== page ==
A careful reading of the assailed Order dated October 28, 2008 reveals that NTC did not delve into the validity of the NTC MC 05-05-02, the MOA, or the Shareholders' Agreement. The NTC, pursuant to its mandate, merely enforced existing rules and regulations as well as the authorization granted to Innove. However, in affirming the validity of NTC MC 05-05-02 and ordering compliance with the same, the NTC thereby confirmed that BGC is a free zone wherein any duly enfranchised PTE shall be allowed to provide high-speed networks and connectivity. Hence, the provisions of the exclusivity agreements that are incompatible with NTC MC 05-05-02 cannot be enforced, especially against duly authorized PTEs.
We note that, as pointed out by respondents, there are two levels of exclusivity exercised by petitioners: exclusivity in telecommunications facilities and exclusivity in telecommunications services.50 In the present case, there is a need to determine if the provision of mere telecommunications facilities can be subjected to the same constitutional prohibition against exclusivity in the operation of a public utility.51
In the case of JG Summit Holdings v. Court of Appeals,52 We defined the term "public utility" and stated that, although such term implies public use and service to the public, the determinative characteristic of public utility is service or readiness to serve an indefinite public or portion of the public which has a legal right to demand and receive its services or commodities, viz.:
A 'public utility' is 'a business or service engaged in regularly supplying the public with some commodity or service of public consequence such as electricity, gas, water, transportation, telephone or telegraph service.' To constitute a public utility, the facility must be necessary for the maintenance of life and occupation of the residents. However, the fact that a business offers services or goods that promote public good and serve the interest of the public does not automatically make it a public utility. Public use is not synonymous with public interest. As its name indicates, the term 'public utility' implies public use and service to the public. The principal determinative characteristic of a public utility is that of service to, or readiness to serve, an indefinite public or portion of the public as such which has a legal right to demand and receive its services or commodities. Stated otherwise, the owner or person in control of a public utility must have devoted it to such use that the public generally or that part of the public which has been served and has accepted the service, has the right to demand that use or service so long as it is continued, with reasonable efficiency and under proper charges. Unlike a private enterprise which independently determines whom it will serve, a 'public utility' holds out generally and may not refuse legitimate demand for service.53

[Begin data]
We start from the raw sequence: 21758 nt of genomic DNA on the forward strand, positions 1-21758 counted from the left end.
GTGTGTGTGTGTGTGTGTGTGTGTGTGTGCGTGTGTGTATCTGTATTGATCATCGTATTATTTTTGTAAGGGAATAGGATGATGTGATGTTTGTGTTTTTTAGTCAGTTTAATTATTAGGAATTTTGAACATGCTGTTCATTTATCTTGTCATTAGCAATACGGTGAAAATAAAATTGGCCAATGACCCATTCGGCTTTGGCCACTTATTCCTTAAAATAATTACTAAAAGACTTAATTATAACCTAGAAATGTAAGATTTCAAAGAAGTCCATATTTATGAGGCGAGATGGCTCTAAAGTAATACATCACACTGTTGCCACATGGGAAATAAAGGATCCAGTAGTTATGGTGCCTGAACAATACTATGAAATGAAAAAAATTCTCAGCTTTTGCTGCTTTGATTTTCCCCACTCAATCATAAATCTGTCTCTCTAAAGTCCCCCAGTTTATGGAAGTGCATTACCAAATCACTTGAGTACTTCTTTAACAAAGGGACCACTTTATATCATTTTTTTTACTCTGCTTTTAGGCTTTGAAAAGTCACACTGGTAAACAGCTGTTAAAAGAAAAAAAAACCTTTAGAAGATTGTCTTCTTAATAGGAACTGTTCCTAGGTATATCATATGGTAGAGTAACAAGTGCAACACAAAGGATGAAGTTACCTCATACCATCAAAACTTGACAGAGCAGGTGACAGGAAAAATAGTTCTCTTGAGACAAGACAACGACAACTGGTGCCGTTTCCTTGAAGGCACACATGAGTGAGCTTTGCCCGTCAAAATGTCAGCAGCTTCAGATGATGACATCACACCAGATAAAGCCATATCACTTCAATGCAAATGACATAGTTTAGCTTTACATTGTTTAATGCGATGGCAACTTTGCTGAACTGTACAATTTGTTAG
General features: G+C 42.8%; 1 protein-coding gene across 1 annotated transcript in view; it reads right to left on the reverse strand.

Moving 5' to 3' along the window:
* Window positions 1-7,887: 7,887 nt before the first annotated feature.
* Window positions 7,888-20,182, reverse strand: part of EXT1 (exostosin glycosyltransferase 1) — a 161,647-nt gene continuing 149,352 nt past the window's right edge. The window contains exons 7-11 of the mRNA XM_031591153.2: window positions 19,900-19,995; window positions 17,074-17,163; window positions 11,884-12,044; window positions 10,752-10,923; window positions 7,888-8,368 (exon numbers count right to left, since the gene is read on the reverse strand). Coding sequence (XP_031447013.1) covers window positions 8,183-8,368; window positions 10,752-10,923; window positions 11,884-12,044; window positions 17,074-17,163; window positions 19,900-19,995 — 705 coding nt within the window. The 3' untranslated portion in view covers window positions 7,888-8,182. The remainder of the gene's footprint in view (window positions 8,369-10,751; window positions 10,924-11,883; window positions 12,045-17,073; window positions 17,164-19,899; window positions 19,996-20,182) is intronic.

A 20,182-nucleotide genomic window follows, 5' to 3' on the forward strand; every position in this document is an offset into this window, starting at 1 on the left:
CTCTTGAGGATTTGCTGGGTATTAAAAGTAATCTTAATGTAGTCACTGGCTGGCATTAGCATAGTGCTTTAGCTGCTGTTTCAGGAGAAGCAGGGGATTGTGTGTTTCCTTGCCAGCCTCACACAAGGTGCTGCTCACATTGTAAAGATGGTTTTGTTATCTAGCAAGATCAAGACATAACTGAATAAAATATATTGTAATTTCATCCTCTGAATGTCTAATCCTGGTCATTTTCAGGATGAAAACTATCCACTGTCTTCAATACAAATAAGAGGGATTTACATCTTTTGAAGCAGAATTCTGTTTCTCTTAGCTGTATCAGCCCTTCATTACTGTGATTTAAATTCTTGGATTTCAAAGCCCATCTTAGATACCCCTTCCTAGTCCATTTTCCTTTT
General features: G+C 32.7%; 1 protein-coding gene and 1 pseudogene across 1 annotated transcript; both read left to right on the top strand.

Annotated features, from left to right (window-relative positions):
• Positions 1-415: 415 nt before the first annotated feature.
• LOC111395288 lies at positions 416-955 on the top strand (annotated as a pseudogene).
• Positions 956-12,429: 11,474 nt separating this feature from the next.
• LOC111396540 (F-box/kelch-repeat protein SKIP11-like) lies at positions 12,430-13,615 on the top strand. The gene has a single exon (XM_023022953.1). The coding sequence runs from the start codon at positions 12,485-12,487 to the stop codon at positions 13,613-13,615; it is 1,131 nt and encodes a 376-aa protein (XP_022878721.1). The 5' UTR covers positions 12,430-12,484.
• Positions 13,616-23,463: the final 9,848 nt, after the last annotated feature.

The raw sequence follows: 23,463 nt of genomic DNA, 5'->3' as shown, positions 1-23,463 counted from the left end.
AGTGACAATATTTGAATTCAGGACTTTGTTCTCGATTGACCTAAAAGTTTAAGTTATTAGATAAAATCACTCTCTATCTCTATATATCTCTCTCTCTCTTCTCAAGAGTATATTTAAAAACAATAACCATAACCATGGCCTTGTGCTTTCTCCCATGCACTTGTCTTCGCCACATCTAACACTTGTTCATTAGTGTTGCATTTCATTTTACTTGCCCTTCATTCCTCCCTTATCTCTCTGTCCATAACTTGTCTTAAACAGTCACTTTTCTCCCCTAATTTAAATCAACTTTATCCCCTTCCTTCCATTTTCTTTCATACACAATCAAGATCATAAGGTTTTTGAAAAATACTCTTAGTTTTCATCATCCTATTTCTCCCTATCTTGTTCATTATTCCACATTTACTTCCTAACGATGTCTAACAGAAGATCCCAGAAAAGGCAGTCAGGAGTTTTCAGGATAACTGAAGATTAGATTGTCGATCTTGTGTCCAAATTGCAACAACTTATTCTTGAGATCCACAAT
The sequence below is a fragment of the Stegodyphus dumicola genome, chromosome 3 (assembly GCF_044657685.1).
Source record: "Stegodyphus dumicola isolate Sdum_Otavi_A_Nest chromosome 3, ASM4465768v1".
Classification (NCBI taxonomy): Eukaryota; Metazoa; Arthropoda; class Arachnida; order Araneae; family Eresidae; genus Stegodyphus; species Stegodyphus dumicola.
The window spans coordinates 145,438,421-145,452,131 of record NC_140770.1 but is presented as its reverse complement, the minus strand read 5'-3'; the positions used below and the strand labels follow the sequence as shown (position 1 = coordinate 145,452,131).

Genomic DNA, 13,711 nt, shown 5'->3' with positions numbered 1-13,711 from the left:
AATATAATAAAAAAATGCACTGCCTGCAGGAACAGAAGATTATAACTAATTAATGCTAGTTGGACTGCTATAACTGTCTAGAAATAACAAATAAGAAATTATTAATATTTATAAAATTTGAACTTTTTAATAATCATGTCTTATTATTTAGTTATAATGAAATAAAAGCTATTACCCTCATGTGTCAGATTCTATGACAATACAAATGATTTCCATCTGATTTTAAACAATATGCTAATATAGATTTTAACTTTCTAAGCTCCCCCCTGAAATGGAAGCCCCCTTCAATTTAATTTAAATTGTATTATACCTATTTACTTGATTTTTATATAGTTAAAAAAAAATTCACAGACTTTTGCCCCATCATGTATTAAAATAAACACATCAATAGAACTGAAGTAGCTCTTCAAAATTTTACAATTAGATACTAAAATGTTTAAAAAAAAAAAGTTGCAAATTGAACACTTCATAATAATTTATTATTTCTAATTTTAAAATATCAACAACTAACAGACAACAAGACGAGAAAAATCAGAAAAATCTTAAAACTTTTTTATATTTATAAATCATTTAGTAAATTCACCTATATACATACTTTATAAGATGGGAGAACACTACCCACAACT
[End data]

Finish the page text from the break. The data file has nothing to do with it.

The MOA54 between BCC and Fort Bonifacio Development Corporation (FBDC) states that BCC provides infrastructure to support the requirements of utility service providers and users in the BGC, and that such fiber network will serve as the carrier medium for all telecommunications services and information technology requirements of the BGC, to wit:
a) BCC is tasked to provide the telecommunications infrastructure to support the requirements of Utility Service Providers (USP) and users in the BGC;
b) BCC will design, construct, own, operate and maintain the telecommunications underground duct banks/conduits and fiber optic cable infrastructure; and
c) The said fiber network will serve as the carrier medium for all the telecommunications services (i.e. voice, data, video and other value-added services) and information technology requirements of the BGC.55